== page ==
- Committing acts such as “forgery, fraud, theft or embezzlement, in order to finance gambling”
- Acting out when unable to gamble to the point of violent and hostility
- “Losing a job, relationship, education, or career opportunity due to gambling” (NLM)
- This occurs because, in the case of compulsive gambling, the individual will not care about anything as much as they do about being able to gamble, causing other, more important matters to fall by the wayside.
A compulsive gambler will break promises, commit illegal acts, lie, steal, and do many detrimental things all in the name of gambling. They will not be able to stop themselves because their activity of gambling is just that, a compulsion. These issues also stem from the way gambling makes them feel, which are also common compulsive gambling symptoms of note.Family is Forever.Get Help for Your Loved One. Call The 24Hr Addiction Hotline 800-654-0987
Emotions of Compulsive Gamblers
A compulsive gambler will likely feel a certain way when they are able to gamble; they will usually feel a different way when they are not. Most compulsive gamblers also start out doing it for common reasons. According to the NLM, “gambling to escape problems or feelings of sadness or anxiety” is a common symptom of compulsive gambling.
Individuals who feel this way will start to believe the only way they can find happiness is through their gambling. But it takes an incredibly large toll on their life. There are other emotions you may feel about gambling that point to an addiction to the activity. These are:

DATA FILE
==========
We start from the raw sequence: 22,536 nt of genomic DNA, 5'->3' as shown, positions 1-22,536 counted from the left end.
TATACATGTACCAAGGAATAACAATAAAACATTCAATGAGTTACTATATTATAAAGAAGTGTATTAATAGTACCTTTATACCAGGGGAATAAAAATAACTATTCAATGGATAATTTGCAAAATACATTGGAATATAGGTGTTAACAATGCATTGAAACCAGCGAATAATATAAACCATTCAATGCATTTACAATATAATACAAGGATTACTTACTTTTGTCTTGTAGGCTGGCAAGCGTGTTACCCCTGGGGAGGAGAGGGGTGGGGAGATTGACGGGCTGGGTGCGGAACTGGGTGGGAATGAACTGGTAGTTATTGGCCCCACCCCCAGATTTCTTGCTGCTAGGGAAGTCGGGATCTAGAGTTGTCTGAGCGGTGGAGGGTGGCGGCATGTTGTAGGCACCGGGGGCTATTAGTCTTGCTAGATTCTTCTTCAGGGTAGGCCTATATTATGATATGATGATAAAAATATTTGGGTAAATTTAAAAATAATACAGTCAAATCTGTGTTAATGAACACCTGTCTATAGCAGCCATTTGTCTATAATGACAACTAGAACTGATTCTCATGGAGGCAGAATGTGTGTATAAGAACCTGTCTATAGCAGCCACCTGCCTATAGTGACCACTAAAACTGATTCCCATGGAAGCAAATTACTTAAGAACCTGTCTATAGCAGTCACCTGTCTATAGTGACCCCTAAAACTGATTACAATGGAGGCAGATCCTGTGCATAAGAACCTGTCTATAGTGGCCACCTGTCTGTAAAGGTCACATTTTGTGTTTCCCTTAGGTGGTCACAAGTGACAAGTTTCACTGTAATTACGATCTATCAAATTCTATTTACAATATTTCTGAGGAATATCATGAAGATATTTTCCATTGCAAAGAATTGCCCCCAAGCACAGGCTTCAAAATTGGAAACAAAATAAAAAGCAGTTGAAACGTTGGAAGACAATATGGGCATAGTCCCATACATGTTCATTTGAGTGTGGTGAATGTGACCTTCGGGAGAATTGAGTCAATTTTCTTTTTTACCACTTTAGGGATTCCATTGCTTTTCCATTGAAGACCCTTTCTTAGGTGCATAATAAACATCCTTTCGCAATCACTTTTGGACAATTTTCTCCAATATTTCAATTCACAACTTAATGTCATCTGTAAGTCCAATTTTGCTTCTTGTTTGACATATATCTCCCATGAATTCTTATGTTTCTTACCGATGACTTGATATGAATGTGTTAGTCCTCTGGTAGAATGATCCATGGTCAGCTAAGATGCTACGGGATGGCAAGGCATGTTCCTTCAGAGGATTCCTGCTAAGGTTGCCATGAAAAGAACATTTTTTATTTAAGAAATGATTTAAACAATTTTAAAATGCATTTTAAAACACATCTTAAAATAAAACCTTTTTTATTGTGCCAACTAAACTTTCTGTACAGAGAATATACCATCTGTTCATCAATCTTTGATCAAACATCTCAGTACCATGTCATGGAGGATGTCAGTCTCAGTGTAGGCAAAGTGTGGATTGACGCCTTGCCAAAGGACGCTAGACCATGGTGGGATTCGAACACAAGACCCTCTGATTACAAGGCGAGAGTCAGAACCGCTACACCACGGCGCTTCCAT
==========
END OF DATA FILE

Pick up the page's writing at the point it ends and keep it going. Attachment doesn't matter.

- Feeling restless, irritable, or depressed when trying to quit gambling
- This is akin to a withdrawal syndrome, often experienced by drug abusers. Most compulsive gamblers try to quit or cut back but they are usually unable to, partly because of these feelings coupled with those of regret, loss, and failure. “Making many unsuccessful attempts to cut back or quit gambling” is another common symptom of compulsive gambling.
- Feeling extremely excited or happy when winning money and extremely sad when losing
- These feeling will be much more intense in a compulsive gambler than someone who gambles socially.
- Only feeling happy when gambling
- If someone is only able to experience feelings of happiness, of completeness when they are gambling, it is a common symptom of compulsive gambling
- “Feeling bad after [they] gamble, but not quitting” (NLM)
- This is common in addicted individuals
Other Common Symptoms
Individuals who truly have a gambling problem will think about gambling all the time. They will always be trying to think of ways to get more money or “remembering past experiences” of gambling (NLM 1). People also have a higher chance of becoming compulsive gamblers if they are “children of pathological gamblers” (CRB).
It is important to realize that gambling can cause many of the same symptoms and behaviors that addictive substances can cause. Being able to recognize the common symptoms of compulsive gambling is necessary and may help you seek treatment before your condition worsens.